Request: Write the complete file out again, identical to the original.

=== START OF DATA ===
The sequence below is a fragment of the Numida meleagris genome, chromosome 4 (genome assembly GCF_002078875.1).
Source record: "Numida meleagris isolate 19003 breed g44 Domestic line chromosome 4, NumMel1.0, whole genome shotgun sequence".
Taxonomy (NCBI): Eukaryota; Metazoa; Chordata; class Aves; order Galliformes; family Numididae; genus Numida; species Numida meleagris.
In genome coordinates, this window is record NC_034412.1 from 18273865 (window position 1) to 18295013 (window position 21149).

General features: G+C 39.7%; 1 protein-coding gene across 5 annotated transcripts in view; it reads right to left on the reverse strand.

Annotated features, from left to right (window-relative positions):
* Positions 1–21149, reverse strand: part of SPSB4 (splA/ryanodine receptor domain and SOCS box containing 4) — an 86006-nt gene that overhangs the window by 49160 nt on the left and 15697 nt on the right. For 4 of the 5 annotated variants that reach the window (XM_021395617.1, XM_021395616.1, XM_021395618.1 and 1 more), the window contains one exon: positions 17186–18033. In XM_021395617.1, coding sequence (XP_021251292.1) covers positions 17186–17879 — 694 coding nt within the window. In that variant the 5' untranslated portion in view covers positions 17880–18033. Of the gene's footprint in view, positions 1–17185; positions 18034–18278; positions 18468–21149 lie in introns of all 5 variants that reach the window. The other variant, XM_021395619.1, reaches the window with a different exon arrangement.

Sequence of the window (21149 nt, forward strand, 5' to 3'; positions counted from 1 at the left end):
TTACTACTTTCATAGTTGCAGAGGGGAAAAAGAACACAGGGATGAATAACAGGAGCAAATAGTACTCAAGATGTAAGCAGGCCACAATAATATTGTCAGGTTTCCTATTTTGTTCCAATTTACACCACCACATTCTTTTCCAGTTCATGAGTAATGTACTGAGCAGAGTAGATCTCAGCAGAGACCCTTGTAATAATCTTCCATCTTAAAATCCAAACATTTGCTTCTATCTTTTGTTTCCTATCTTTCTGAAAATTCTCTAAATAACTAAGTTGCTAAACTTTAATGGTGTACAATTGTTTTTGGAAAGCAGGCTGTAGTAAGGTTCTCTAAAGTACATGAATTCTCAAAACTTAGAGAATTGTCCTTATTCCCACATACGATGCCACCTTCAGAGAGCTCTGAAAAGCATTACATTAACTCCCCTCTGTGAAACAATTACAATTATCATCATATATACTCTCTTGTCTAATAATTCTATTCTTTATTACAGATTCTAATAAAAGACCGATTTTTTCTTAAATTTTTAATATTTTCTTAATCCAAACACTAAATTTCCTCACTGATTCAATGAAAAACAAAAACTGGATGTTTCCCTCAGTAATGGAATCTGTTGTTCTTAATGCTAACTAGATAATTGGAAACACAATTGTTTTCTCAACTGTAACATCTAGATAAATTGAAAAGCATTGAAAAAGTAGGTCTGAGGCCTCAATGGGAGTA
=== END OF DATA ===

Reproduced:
The sequence below is a fragment of the Numida meleagris genome, chromosome 4 (genome assembly GCF_002078875.1).
Source record: "Numida meleagris isolate 19003 breed g44 Domestic line chromosome 4, NumMel1.0, whole genome shotgun sequence".
Taxonomy (NCBI): Eukaryota; Metazoa; Chordata; class Aves; order Galliformes; family Numididae; genus Numida; species Numida meleagris.
In genome coordinates, this window is record NC_034412.1 from 18273865 (window position 1) to 18295013 (window position 21149).

General features: G+C 39.7%; 1 protein-coding gene across 5 annotated transcripts in view; it reads right to left on the reverse strand.

Annotated features, from left to right (window-relative positions):
* Positions 1–21149, reverse strand: part of SPSB4 (splA/ryanodine receptor domain and SOCS box containing 4) — an 86006-nt gene that overhangs the window by 49160 nt on the left and 15697 nt on the right. For 4 of the 5 annotated variants that reach the window (XM_021395617.1, XM_021395616.1, XM_021395618.1 and 1 more), the window contains one exon: positions 17186–18033. In XM_021395617.1, coding sequence (XP_021251292.1) covers positions 17186–17879 — 694 coding nt within the window. In that variant the 5' untranslated portion in view covers positions 17880–18033. Of the gene's footprint in view, positions 1–17185; positions 18034–18278; positions 18468–21149 lie in introns of all 5 variants that reach the window. The other variant, XM_021395619.1, reaches the window with a different exon arrangement.

Sequence of the window (21149 nt, forward strand, 5' to 3'; positions counted from 1 at the left end):
TTACTACTTTCATAGTTGCAGAGGGGAAAAAGAACACAGGGATGAATAACAGGAGCAAATAGTACTCAAGATGTAAGCAGGCCACAATAATATTGTCAGGTTTCCTATTTTGTTCCAATTTACACCACCACATTCTTTTCCAGTTCATGAGTAATGTACTGAGCAGAGTAGATCTCAGCAGAGACCCTTGTAATAATCTTCCATCTTAAAATCCAAACATTTGCTTCTATCTTTTGTTTCCTATCTTTCTGAAAATTCTCTAAATAACTAAGTTGCTAAACTTTAATGGTGTACAATTGTTTTTGGAAAGCAGGCTGTAGTAAGGTTCTCTAAAGTACATGAATTCTCAAAACTTAGAGAATTGTCCTTATTCCCACATACGATGCCACCTTCAGAGAGCTCTGAAAAGCATTACATTAACTCCCCTCTGTGAAACAATTACAATTATCATCATATATACTCTCTTGTCTAATAATTCTATTCTTTATTACAGATTCTAATAAAAGACCGATTTTTTCTTAAATTTTTAATATTTTCTTAATCCAAACACTAAATTTCCTCACTGATTCAATGAAAAACAAAAACTGGATGTTTCCCTCAGTAATGGAATCTGTTGTTCTTAATGCTAACTAGATAATTGGAAACACAATTGTTTTCTCAACTGTAACATCTAGATAAATTGAAAAGCATTGAAAAAGTAGGTCTGAGGCCTCAATGGGAGTA